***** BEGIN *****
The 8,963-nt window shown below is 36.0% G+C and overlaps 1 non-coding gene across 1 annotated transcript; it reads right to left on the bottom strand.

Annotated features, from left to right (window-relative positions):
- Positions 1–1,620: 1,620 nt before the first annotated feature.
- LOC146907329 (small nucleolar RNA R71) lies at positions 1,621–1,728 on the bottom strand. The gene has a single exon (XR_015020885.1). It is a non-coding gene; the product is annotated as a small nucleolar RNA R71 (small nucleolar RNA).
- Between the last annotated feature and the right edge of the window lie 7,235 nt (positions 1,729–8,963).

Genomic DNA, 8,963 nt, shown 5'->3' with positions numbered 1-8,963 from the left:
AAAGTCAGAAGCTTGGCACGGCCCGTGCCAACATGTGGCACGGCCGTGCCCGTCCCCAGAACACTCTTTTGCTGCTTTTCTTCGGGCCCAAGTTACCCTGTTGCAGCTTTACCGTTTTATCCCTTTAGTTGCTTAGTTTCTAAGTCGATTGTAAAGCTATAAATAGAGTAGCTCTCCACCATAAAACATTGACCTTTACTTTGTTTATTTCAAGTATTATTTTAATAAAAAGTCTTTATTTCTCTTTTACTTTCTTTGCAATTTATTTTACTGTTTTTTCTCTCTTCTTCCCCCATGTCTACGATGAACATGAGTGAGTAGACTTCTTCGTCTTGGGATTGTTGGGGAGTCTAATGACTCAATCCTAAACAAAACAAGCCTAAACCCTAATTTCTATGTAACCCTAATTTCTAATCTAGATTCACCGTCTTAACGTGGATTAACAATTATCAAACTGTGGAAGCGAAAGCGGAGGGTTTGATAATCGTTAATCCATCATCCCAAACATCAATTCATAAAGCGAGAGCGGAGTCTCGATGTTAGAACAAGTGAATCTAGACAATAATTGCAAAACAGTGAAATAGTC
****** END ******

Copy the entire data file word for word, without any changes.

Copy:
The 8,963-nt window shown below is 36.0% G+C and overlaps 1 non-coding gene across 1 annotated transcript; it reads right to left on the bottom strand.

Annotated features, from left to right (window-relative positions):
- Positions 1–1,620: 1,620 nt before the first annotated feature.
- LOC146907329 (small nucleolar RNA R71) lies at positions 1,621–1,728 on the bottom strand. The gene has a single exon (XR_015020885.1). It is a non-coding gene; the product is annotated as a small nucleolar RNA R71 (small nucleolar RNA).
- Between the last annotated feature and the right edge of the window lie 7,235 nt (positions 1,729–8,963).

Genomic DNA, 8,963 nt, shown 5'->3' with positions numbered 1-8,963 from the left:
AAAGTCAGAAGCTTGGCACGGCCCGTGCCAACATGTGGCACGGCCGTGCCCGTCCCCAGAACACTCTTTTGCTGCTTTTCTTCGGGCCCAAGTTACCCTGTTGCAGCTTTACCGTTTTATCCCTTTAGTTGCTTAGTTTCTAAGTCGATTGTAAAGCTATAAATAGAGTAGCTCTCCACCATAAAACATTGACCTTTACTTTGTTTATTTCAAGTATTATTTTAATAAAAAGTCTTTATTTCTCTTTTACTTTCTTTGCAATTTATTTTACTGTTTTTTCTCTCTTCTTCCCCCATGTCTACGATGAACATGAGTGAGTAGACTTCTTCGTCTTGGGATTGTTGGGGAGTCTAATGACTCAATCCTAAACAAAACAAGCCTAAACCCTAATTTCTATGTAACCCTAATTTCTAATCTAGATTCACCGTCTTAACGTGGATTAACAATTATCAAACTGTGGAAGCGAAAGCGGAGGGTTTGATAATCGTTAATCCATCATCCCAAACATCAATTCATAAAGCGAGAGCGGAGTCTCGATGTTAGAACAAGTGAATCTAGACAATAATTGCAAAACAGTGAAATAGTC